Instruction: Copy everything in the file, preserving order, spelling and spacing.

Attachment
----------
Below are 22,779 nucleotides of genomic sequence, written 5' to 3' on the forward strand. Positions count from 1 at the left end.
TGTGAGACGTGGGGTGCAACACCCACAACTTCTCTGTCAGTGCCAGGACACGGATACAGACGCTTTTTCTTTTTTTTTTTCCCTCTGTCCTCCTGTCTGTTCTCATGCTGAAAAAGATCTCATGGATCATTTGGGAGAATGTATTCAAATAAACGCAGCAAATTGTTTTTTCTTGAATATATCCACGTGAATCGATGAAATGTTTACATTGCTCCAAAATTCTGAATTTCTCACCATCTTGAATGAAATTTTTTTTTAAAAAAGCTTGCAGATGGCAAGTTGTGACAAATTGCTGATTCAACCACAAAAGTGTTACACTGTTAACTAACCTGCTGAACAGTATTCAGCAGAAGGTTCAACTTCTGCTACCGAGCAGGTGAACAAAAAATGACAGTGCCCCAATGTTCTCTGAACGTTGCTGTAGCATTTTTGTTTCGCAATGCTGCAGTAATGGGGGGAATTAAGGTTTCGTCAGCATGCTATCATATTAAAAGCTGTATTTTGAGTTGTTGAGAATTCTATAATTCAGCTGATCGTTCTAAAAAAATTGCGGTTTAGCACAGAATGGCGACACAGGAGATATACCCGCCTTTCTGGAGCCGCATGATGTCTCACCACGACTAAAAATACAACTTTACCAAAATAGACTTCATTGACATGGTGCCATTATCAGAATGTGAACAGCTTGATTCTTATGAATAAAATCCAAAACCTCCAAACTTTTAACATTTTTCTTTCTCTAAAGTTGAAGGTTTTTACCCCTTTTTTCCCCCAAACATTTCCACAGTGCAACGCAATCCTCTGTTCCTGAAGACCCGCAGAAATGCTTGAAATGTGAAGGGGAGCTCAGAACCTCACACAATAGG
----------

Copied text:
Below are 22,779 nucleotides of genomic sequence, written 5' to 3' on the forward strand. Positions count from 1 at the left end.
TGTGAGACGTGGGGTGCAACACCCACAACTTCTCTGTCAGTGCCAGGACACGGATACAGACGCTTTTTCTTTTTTTTTTTCCCTCTGTCCTCCTGTCTGTTCTCATGCTGAAAAAGATCTCATGGATCATTTGGGAGAATGTATTCAAATAAACGCAGCAAATTGTTTTTTCTTGAATATATCCACGTGAATCGATGAAATGTTTACATTGCTCCAAAATTCTGAATTTCTCACCATCTTGAATGAAATTTTTTTTTAAAAAAGCTTGCAGATGGCAAGTTGTGACAAATTGCTGATTCAACCACAAAAGTGTTACACTGTTAACTAACCTGCTGAACAGTATTCAGCAGAAGGTTCAACTTCTGCTACCGAGCAGGTGAACAAAAAATGACAGTGCCCCAATGTTCTCTGAACGTTGCTGTAGCATTTTTGTTTCGCAATGCTGCAGTAATGGGGGGAATTAAGGTTTCGTCAGCATGCTATCATATTAAAAGCTGTATTTTGAGTTGTTGAGAATTCTATAATTCAGCTGATCGTTCTAAAAAAATTGCGGTTTAGCACAGAATGGCGACACAGGAGATATACCCGCCTTTCTGGAGCCGCATGATGTCTCACCACGACTAAAAATACAACTTTACCAAAATAGACTTCATTGACATGGTGCCATTATCAGAATGTGAACAGCTTGATTCTTATGAATAAAATCCAAAACCTCCAAACTTTTAACATTTTTCTTTCTCTAAAGTTGAAGGTTTTTACCCCTTTTTTCCCCCAAACATTTCCACAGTGCAACGCAATCCTCTGTTCCTGAAGACCCGCAGAAATGCTTGAAATGTGAAGGGGAGCTCAGAACCTCACACAATAGG